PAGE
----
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Pamper yourself at your cottage

by Cheryl Cook

When we go on vacation, we expect certain amenities—fluffy towels, crisp linens, and those small touches that remind us we are escaping from everyday life. When we retreat to the cottage, why should we expect less? OK, you may not be able to access 24/7 room service (or you may not want to provide it!) but that’s no reason not to enjoy your cottage as much as would a getaway at a spa. Let’s up the game and create a true retreat where you feel relaxed and pampered, and your guests feel welcome. 

Key Elements

To transform a cottage into a relaxing retreat, we have to think like a host—or rather, like a hotel. What turns a good stay at a hotel into a great stay? Typically, it’s the bed, the bath, the setting, and the small, thoughtful details. Let’s translate that to your cottage

Time for a bit of honesty here. Many of us let our cottages become dumping grounds for everything we can’t or won’t use at home. Old sheets, odd bits of cutlery no one wants, and the pots that even your kids wouldn’t take with them when they headed out on their own. Make way for the new, or the newly refurbished.

Your first step is to take a cold, hard look at what has accumulated in your cottage over the years and steel yourself to clear out things that are not truly used or useful—like those juice glasses I ranted about in a previous column. Cottages can be places full of memories, but you don’t need to keep every small item to preserve special moments. Curate a collection of the best items from over the years and create a plan to display these. Anything from photos to seashells can be part of smaller, more thoughtful displays throughout the space.

Lighten Up

A cozy retreat with dark wood might suit in the winter, but if your cottage is primarily a summer home, then show it to its best and brightest. Consider freshening everything with a coat of light or white paint.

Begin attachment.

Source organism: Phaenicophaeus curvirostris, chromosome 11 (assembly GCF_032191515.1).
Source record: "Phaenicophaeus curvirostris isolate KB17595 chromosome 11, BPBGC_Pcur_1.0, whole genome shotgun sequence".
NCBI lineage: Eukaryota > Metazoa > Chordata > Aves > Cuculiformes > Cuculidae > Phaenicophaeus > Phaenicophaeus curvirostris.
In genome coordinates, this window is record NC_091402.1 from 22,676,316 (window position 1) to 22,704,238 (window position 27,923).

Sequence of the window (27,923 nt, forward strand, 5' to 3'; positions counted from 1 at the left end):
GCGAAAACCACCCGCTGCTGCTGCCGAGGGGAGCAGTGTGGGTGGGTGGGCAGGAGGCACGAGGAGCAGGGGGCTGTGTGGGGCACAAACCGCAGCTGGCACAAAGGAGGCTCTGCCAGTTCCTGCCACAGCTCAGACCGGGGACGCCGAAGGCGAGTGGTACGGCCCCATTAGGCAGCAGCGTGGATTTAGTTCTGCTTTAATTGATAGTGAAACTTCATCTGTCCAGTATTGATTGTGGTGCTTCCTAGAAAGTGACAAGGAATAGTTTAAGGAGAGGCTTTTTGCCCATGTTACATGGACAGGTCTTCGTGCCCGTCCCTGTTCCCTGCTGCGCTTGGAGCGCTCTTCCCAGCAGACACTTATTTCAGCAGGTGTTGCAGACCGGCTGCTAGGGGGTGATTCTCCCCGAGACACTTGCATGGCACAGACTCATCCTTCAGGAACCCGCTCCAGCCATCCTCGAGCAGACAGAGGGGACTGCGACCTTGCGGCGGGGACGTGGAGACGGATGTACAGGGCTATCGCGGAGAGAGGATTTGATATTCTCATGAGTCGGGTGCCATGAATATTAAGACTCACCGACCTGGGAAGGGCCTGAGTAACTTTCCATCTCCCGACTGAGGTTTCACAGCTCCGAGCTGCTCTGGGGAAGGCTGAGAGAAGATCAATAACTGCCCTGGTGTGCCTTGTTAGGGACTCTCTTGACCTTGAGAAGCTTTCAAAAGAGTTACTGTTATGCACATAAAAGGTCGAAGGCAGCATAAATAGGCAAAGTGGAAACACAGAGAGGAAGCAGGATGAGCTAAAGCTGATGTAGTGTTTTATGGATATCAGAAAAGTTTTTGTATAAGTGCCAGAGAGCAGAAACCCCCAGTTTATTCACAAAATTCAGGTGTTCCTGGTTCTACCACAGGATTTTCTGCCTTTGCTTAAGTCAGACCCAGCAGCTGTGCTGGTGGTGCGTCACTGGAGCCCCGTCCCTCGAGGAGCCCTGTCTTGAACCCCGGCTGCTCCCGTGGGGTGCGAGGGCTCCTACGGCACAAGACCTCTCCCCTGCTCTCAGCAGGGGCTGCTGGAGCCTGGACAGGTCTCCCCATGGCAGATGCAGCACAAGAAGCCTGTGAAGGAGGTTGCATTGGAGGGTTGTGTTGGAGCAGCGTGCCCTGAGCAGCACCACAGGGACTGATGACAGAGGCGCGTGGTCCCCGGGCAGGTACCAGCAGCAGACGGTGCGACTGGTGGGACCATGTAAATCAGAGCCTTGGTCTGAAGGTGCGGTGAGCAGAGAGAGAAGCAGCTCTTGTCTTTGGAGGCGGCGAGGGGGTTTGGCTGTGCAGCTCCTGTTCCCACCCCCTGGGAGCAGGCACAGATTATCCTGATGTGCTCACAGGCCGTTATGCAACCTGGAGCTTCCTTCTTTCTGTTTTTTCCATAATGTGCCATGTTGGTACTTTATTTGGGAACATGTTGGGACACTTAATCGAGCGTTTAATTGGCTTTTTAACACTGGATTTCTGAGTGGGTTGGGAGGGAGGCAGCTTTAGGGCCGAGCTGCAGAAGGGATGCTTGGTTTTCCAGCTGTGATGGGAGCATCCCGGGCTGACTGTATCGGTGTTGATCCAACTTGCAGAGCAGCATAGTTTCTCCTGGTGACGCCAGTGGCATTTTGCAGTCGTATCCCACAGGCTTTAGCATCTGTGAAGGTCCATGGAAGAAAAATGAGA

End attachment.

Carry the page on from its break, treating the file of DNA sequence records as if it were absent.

Take a bit of time before you begin to plan a colour palette, thinking of fresh and clean colours. Having a palette of colours to work from will help you throughout the entire space.

Have a look at your furniture and windows. Curtains and upholstery that have seen better days can be replaced with new fabrics that fit your colour scheme. If you can’t easily reupholster furniture, try slip covers, throws and new cushions.

The Bedroom

The retreat within the retreat, your bedroom is key to creating a space you love. Treat it to the same tough-love clear out and freshening that the rest of the cottage gets, and then turn your eye to the main element: the bed. Are you sleeping on a sagging, older mattress and tired box spring? Replace it with an inexpensive platform bed with a memory foam mattress, no box spring required. If the room feels cramped, use light colours and consider eliminating old wardrobes and even closets, in favour of under-bed storage. Rolling containers can be used to hold extra sheets and linens, or you can simply use a bedframe with drawers or other storage built in.

If you are short of sleeping space and have a loft or attic, think about clearing it out and creating a loft-style bedroom.

Don’t forget to upgrade your bed linens. Keep the family quilt you can’t part with, but make sure you and your guests slide between soft, 600-thread count sheets at the end of the day. Ensure that you are putting your head down on something better than a lumpy old pillow. One of the best things about a hotel stay is the plump pillows, so bear that in mind when choosing replacements.

Replace old bedside lamps with new ones, or simply get new, white shades. Add some greenery, but if you are lacking floor space, consider hanging plants from the ceiling, near a window.

The Bathroom

There is a lot you can do to make your bathroom a more luxurious, spa-like experience without renovating. Decluttering is a must, as no spa worth their salt would have six nearly empty bottles of shampoo and three slivers of old soap crowding the shower, and neither should you. Make sure you have adequate storage for what you are keeping. Use a rolling caddy or storage baskets to contain toiletries and keep them from cluttering the sink or shower.